Our Listing of Practitioners To get onto our list, practitioners must fill out and submit a questionnaire we have prepared to become an ITM member, and their information is reviewed to see if their practice is sufficiently similar in nature to what is offered at the ITM clinics in Portland to additionally have them listed here. The practitioners listed here are licensed or certified in one or more health professions, have at least 3 years clinical experience (average is 12 years) including current prescribing of Chinese herbs, and have access to ITM educational materials (for example, are familiar with our website presentations of articles and know about or have ITM publications). A record of their training and granted degrees as well as their medical specialties is retained at the ITM offices. These practitioners do not pay for their listing in the guide (this is not an advertisement for their practices). In many cases, there are other skilled health professionals working in the same clinic along with the practitioners who are listed here: we usually only list one name per clinic. Some of the practitioners work in more than one office, dividing their practice among certain days, thus servicing a larger region. ITM has direct communication with about 1,000 practitioners, but sufficient data to list only about 500 of them as meeting our criteria. This guide is revised regularly to add names as they qualify; we also request updated information from practitioners every three years and remove names of those who do not respond and those who are participating in alternative medicine practices that are not approved. Within each state, the names are listed by city (city names are alphabetically ordered). Failure to appear in the listing does not necessarily mean that a practitioner did not meet the above-mentioned criteria. Acupuncturists are designated by: C.A. (certified acupuncturist), L.Ac. (licensed acupuncturist), D.Ac. (diplomate of acupuncture; the practitioner passed the NCCA exam), R.Ac. (registered acupuncturist), A.P. (acupuncture physician), or O.M.D. (Oriental medical doctor; sometimes D.O.M., doctor of Oriental medicine). Generally, listing of several of these acupuncture titles does not imply more training than if there is only one title listed. Those who were trained initially in Western medicine are designated M.D. (medical doctor), N.D. (naturopathic doctor), D.O. (doctor of osteopathy), R.N. (registered nurse), Pharm.D. (pharmacist), or D.C. (doctor of chiropractic); a few practitioners are licensed or certified massage therapists (L.M.T. or C.M.T.). If an individual has received a Ph.D., that is also listed, but undergraduate degrees, obtained by many of the practitioners, and master’s degrees, are not indicated.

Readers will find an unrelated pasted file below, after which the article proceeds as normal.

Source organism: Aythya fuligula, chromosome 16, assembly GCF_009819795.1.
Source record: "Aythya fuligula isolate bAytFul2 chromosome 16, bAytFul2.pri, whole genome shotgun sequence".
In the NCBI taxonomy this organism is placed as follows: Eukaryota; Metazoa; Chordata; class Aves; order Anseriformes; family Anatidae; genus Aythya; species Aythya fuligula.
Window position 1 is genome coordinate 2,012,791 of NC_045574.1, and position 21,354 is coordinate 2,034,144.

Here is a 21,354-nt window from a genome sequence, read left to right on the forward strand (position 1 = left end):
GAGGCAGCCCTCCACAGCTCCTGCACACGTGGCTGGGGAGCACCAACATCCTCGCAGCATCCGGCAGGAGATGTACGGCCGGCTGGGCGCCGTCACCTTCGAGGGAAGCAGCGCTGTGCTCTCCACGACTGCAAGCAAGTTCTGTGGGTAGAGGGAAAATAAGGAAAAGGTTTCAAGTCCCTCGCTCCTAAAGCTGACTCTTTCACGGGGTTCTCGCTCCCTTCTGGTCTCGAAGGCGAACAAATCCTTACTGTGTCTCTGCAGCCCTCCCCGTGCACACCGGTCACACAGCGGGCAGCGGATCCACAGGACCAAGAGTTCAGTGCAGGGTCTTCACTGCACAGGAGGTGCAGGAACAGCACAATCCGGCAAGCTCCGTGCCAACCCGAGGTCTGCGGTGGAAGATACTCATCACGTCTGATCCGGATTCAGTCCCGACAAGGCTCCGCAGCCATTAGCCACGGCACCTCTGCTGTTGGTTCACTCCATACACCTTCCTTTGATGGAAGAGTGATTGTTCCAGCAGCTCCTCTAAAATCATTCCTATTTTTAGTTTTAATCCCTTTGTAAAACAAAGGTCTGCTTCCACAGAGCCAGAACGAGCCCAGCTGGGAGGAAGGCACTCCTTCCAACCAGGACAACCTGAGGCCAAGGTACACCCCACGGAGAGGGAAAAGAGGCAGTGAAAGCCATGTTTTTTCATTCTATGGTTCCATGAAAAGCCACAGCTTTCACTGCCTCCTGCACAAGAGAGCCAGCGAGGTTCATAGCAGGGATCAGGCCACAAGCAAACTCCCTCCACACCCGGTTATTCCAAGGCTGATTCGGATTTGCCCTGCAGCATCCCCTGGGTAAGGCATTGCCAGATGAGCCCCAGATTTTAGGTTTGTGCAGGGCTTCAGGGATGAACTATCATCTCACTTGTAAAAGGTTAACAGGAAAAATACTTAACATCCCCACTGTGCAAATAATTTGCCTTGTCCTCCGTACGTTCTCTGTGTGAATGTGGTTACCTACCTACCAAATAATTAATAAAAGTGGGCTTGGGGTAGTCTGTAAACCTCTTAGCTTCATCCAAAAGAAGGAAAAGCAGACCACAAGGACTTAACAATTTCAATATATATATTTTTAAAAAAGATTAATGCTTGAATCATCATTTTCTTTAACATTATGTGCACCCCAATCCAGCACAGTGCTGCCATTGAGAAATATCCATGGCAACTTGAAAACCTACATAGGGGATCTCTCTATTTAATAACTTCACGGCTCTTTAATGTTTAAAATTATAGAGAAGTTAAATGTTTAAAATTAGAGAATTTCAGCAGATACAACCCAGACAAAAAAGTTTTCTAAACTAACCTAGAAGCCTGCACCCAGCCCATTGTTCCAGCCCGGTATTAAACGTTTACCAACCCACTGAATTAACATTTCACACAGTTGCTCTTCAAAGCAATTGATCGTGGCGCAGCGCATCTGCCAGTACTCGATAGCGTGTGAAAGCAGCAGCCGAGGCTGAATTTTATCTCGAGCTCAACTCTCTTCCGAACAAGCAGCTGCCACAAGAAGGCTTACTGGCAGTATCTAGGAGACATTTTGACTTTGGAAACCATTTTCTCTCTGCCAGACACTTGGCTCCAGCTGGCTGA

Specialists It is important to recognize that a practitioner need not have previously treated individuals with your particular health problem in the past in order to be able to apply natural therapies successfully for your unique case. This is because Chinese medicine is complementary medicine; its application is aimed at optimizing health according to the constitution and symptoms of the individual. It is intended to be used in addition to any therapies that are recommended by a specialist working with standard modern medical techniques. Natural therapies tend to produce non-specific solutions, such as enhancing the body’s response to disease, rather than specific solutions, such as directly destroying a pathogenic organism, altering genetic expression, or eliminating all traces of cancer cells. Therefore, the common question: “How much experience do you have treating this particular disease,” may not be revealing of the Chinese medical practitioner’s ability to provide assistance. Although most people with serious diseases would like to see a specialist, there are very few specialists in the field of Chinese medicine in the U.S. ITM provides information (such as that posted on our website) about methods used in China for treating several specific diseases, such as neurological disorders, various types of cancer, hepatitis B and C, and degenerative conditions. It is difficult to predict the outcome of using Chinese medicine for any individual patient. Clinical studies have been conducted in China that reveal a certain level of effectiveness, but the responses can range from slight improvements to remarkable improvements, and the results will depend on numerous factors, some of which remain unknown. The quality of study design and reporting from China is often poor, so that reliable claims for effectiveness can not be made on the basis of the study reports. Therefore, your own response to treatments must be a primary guide to deciding whether to continue them.